Language Activities for Urban Programs

Indigenous knowledge is the knowledge of the ages, passed down in stories, song, teachings and beliefs. The words and expressions that convey this are the basis of a people’s culture. Immersion language schools offer a powerful experience of the culture and an ideal way of learning language. Being surrounded by their language at home and at school is the best way that children can learn how to act, think, speak and live in their culture.

Language in Head Start Programs

There are some Immersion Native Language programs on reserves in BC, even in K-12 schools. However, very few Aboriginal Head Start urban (off-reserve) sites offer Immersion Language programs for several reasons:

  • The staff and families in the program may not have roots in the local territory and therefore, are not able to teach the local culture and language.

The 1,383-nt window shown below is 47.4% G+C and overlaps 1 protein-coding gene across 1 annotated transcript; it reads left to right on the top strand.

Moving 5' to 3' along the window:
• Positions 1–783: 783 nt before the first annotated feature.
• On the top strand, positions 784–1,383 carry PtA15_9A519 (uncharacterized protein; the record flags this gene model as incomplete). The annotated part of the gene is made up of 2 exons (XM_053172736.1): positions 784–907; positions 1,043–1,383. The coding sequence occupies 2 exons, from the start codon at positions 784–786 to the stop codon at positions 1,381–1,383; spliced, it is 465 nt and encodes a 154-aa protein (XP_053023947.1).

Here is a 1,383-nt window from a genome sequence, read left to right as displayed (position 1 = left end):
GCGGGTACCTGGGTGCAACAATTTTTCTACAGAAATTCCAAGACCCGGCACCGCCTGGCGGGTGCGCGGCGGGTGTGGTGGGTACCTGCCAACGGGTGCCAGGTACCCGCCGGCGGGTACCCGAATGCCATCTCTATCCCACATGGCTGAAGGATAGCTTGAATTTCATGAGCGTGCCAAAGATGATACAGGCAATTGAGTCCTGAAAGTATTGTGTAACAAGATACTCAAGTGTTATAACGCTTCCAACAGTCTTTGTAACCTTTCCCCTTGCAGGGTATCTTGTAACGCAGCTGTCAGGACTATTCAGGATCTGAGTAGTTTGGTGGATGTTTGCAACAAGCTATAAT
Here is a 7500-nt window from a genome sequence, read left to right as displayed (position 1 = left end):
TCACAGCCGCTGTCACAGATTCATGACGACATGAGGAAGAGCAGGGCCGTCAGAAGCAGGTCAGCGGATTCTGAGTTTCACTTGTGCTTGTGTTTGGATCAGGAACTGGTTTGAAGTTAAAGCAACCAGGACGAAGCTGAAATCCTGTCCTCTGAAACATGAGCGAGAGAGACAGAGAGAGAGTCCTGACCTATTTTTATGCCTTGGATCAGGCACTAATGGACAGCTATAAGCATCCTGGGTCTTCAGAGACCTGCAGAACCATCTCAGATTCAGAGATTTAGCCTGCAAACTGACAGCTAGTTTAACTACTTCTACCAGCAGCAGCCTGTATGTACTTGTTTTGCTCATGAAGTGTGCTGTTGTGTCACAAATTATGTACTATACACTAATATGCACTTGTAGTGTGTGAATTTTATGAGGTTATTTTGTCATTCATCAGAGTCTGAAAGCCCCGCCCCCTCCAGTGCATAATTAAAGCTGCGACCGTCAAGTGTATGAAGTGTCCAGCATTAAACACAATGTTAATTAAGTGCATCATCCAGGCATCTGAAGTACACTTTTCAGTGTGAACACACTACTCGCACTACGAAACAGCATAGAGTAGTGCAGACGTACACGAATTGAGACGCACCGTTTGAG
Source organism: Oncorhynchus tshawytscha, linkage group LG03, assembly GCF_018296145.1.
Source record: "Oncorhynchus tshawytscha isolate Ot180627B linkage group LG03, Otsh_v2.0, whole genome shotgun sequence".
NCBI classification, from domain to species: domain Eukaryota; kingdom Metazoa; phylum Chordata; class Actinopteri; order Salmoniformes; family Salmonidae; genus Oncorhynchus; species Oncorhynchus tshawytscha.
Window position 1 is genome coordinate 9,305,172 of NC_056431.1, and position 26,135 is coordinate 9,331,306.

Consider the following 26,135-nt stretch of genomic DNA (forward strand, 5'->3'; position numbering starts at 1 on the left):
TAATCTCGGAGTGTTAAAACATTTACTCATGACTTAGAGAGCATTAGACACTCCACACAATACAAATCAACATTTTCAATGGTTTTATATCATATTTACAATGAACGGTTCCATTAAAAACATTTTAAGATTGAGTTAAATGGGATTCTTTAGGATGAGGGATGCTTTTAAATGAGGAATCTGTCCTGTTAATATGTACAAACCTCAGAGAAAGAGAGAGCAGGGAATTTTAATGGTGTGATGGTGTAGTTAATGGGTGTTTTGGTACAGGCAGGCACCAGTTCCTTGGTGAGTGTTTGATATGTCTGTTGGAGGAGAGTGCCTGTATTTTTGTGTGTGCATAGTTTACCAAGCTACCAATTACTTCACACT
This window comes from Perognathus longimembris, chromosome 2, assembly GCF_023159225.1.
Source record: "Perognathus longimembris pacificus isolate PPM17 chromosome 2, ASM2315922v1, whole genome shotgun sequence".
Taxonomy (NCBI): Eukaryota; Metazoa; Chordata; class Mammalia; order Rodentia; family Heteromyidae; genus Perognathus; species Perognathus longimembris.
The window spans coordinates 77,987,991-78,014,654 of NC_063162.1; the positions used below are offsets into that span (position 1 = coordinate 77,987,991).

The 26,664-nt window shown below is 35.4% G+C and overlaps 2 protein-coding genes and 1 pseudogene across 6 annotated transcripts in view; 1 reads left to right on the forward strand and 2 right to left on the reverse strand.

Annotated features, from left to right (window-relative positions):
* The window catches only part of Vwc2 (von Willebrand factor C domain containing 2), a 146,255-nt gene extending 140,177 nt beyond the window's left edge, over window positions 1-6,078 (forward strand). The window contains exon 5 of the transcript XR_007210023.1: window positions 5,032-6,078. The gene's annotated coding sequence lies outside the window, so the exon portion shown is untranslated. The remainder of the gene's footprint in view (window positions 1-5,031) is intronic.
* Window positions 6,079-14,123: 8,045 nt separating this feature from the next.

• Children in the AHS program may come from a large number of different Nations and their parents are often unfamiliar with their traditions.
  • Sometimes it is challenging to find Elders in the urban community who are willing or able to teach at the level that an Immersion program demands.

In these cases, the staff and parents decide on the main language and culture that will be taught in the program. They also include many other cultures when the families are willing to share their knowledge and resources. Several sites have incorporated curriculum from two or more cultural traditions, especially where there are teachers and Elders available from neighbouring territories.